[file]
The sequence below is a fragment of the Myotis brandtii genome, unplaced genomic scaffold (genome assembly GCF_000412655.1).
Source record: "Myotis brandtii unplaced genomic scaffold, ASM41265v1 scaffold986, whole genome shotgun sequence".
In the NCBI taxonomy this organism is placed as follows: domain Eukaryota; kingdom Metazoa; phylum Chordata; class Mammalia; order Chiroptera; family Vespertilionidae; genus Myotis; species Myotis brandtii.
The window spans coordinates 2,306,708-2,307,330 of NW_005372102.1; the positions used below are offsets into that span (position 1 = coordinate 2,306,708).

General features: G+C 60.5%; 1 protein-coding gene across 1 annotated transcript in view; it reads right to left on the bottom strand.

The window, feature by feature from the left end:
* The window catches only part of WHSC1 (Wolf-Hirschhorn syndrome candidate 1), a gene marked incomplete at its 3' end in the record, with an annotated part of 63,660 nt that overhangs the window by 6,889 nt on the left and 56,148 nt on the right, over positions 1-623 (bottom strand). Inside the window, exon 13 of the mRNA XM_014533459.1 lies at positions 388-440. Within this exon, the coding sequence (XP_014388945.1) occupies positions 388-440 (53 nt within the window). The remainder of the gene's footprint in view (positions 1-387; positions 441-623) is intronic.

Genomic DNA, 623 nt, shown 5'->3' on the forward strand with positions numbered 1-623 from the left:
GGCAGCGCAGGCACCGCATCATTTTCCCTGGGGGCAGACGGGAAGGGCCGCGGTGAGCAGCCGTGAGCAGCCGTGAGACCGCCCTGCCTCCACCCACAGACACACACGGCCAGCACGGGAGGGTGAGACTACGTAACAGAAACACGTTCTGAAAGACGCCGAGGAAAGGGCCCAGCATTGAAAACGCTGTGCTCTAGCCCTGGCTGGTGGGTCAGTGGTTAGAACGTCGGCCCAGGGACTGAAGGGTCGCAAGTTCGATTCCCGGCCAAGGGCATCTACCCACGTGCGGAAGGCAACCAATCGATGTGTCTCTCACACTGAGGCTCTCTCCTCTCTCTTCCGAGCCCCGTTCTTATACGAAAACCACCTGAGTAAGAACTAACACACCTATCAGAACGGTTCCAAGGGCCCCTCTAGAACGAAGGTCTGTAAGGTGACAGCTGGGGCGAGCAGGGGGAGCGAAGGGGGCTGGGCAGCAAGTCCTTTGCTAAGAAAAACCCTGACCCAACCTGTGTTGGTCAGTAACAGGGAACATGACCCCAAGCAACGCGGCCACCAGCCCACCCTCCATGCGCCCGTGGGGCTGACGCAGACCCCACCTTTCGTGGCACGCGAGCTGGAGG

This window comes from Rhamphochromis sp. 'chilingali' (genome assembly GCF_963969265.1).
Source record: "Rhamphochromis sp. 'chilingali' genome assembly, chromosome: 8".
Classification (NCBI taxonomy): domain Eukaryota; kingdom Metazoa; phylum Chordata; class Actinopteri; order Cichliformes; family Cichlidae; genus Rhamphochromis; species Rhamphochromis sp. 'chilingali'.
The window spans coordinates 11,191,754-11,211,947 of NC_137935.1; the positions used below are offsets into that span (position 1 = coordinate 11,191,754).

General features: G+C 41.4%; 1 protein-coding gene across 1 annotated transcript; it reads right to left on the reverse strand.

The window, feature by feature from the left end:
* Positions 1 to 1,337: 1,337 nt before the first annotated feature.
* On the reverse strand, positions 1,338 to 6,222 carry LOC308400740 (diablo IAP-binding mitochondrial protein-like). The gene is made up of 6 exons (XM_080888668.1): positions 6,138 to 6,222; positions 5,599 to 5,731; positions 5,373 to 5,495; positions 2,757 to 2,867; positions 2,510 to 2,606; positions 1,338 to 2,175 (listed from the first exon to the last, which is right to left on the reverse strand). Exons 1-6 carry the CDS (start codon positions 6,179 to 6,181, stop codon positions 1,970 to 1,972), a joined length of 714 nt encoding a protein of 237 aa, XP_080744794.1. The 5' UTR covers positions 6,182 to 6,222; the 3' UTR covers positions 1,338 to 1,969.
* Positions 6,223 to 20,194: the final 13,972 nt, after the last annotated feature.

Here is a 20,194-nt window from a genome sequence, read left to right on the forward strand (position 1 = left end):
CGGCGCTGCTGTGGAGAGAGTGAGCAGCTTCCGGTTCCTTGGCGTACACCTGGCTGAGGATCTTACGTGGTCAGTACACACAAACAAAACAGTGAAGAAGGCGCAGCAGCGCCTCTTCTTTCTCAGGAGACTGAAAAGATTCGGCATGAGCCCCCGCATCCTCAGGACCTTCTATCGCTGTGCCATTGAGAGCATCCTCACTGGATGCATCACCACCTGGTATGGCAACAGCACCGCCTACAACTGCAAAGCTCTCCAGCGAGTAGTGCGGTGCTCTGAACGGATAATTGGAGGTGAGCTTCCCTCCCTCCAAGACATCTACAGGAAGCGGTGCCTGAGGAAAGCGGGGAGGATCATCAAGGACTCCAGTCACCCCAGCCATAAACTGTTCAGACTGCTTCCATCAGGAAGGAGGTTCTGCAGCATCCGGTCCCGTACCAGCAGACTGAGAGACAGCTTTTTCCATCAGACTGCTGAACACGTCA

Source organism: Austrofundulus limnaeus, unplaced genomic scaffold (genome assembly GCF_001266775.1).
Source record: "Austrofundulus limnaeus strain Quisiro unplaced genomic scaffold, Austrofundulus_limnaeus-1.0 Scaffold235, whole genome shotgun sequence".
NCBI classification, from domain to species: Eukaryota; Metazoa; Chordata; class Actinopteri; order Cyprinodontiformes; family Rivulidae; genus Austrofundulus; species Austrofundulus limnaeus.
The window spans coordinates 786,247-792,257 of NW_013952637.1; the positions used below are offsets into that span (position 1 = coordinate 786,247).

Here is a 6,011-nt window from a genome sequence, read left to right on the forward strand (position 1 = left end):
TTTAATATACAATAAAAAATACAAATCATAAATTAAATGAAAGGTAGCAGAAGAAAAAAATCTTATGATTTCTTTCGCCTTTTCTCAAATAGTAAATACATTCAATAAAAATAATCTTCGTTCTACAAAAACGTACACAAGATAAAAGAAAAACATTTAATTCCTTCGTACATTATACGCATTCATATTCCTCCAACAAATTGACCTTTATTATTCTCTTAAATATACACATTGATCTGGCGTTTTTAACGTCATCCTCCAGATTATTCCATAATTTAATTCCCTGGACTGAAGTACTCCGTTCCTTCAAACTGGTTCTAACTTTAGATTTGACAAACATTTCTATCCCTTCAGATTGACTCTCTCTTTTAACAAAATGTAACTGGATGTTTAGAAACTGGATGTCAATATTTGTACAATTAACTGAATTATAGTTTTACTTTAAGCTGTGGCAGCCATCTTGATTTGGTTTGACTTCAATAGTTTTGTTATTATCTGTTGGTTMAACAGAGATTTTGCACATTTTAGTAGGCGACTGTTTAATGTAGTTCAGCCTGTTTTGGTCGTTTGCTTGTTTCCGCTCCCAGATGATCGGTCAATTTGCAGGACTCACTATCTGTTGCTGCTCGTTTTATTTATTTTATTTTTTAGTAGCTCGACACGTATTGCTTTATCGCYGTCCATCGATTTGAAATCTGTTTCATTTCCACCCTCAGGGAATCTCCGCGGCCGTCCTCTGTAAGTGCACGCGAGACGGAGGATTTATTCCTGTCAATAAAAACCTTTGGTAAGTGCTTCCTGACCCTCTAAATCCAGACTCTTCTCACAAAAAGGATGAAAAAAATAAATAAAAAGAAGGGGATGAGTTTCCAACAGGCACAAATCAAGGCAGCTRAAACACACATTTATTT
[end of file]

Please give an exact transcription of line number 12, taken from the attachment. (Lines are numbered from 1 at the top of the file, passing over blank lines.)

Classification (NCBI taxonomy): domain Eukaryota; kingdom Metazoa; phylum Chordata; class Actinopteri; order Cichliformes; family Cichlidae; genus Rhamphochromis; species Rhamphochromis sp. 'chilingali'.